Julia Franco’s mural at 4744 N. Kimball Ave. in Albany Park shows two talking panthers whispering into the ears of a woman who seems to have come straight out of a 1960s ad.

Julia Franco’s mural at 4744 N. Kimball Ave. in Albany Park shows two talking panthers whispering into the ears of a woman who seems to have come straight out of a 1960s ad.

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What are the panthers in this Albany Park mural telling this woman?

Chicago artist Julia Franco will leave that to you to decide but says they represent a voice that guides us through life — “every transition, every chapter in your life.”

What are the figures in the wall at 4744 N. Kimball Ave. in Albany Park saying? Chicago artist Julia Franco painted the mural there. But she’ll leave it to you to decide.

It features two panthers speaking into the ears of a 1960s model who appears to be a vintage-inspired woman with blacked-out eyes, bright pink lips and slicked-down hair.

“The tongues coming out is like they’re telling a story or giving you advice,” Franco says. “They’re saying something. But it’s up to the viewer to see what are they saying.”

“I get inspired a lot by vintage posters, vintage fashion, patterns,” Franco says. “The girl that you see in the mural is from a 1960s mod ad.”

She’s wearing what at a glance might appear to be earrings but actually are the talking panthers.

Chicago artist Julia Franco, who grew up in Logan Square.

Chicago artist Julia Franco, who grew up in Logan Square.

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Spotlighted by two yellow circles, the big cats seem to be speaking ferociously into her ears — as told by the blue beads of spit that Franco added around their mouths to signal the feeling of “when you’re speaking very powerfully or you’re speaking about something you’re very excited about.”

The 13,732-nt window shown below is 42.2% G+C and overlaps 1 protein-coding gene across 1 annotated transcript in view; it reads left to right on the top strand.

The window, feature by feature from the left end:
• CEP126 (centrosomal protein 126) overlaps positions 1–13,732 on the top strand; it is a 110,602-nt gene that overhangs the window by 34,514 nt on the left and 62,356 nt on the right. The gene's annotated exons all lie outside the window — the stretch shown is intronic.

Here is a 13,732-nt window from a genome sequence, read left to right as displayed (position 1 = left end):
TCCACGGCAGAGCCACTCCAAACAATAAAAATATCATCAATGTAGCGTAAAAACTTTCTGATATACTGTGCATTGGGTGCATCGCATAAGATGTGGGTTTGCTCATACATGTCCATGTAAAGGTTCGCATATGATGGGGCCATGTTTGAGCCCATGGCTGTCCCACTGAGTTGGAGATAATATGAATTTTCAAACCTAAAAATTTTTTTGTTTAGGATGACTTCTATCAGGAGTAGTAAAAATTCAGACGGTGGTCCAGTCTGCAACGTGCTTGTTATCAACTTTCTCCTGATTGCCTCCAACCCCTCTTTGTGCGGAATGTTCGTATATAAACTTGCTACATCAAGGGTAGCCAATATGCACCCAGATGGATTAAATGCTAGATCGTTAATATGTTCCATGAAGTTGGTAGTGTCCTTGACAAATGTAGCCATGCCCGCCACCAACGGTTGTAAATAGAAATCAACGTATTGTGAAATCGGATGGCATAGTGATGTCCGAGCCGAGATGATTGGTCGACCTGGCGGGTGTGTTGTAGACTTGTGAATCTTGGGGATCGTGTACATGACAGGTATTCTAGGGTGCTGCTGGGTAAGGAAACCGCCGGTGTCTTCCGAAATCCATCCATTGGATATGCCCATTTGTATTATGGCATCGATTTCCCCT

The panthers’ tongues twist and turn all the way to the top of the mural, enclosed by quotation marks at the top and the bottom of the piece.

Franco created “Le Panther” as a character in 2017 and has incorporated it in many of her pieces, from murals to screen prints.

Julia Franco incorporates her “Le Panther” character into much of her art, including screen prints such as this one.

Julia Franco incorporates her “Le Panther” character into much of her art, including screen prints such as this one.

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They’re a representation of human evolution, Franco says, a voice that guides us through all the stages of life.

“They’re evolving with every stage that you go, every transition, every chapter in your life,” she says.

Julia Franco and another of her murals featuring her “Le Panther” character. This one is in the 6400 block of North Ravenswood Avenue. She painted it during the 2020 election to encourage people to vote.

Julia Franco and another of her murals featuring her “Le Panther” character. This one is in the 6400 block of North Ravenswood Avenue. She painted it during the 2020 election to encourage people to vote.

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She painted the mural at the end of 2020, as the COVID-19 pandemic raged. Nicolas Fonté, another Chicago artist, asked her to add her art to the wall on the building that houses Nighthawk, a cocktail bar.

Franco, who lives in Rogers Park, grew up in Logan Square. She says she wanted to make something that would inspire kids to create the way graffiti in her neighborhood did when she was young.

Julia Franco working on her mural on Kimball Avenue in Albany Park. She painted it at as the COVID-19 pandemic raged at the end of 2020.

Julia Franco working on her mural on Kimball Avenue in Albany Park. She painted it at as the COVID-19 pandemic raged at the end of 2020.

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“As a little girl, when I lived in Logan Square, we didn’t have a car, so we would always take public transportation, or we would walk everywhere we had to be,” Franco says. “I would always see graffiti in the streets. And what would catch my eye would be the colors and the flow of the letters, the space that they use, the building, how it looks different when they added their stamp to it.”

She has a 9-month-old daughter, which helps inspire her art.

“As a little girl walking around with my family when we went to run errands, it really captivated me and got me wanting to go back home and draw,” Franco says of the graffiti she’d see growing up. “I want that to be an experience for another little girl or little boy to see and want to create.”

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Part of a series on public art in the city and suburbs. Know of a mural or mosaic? Tell us where and send a photo to murals@suntimes.com. We might do a story on it.

Click on the map below for a selection of Chicago-area murals

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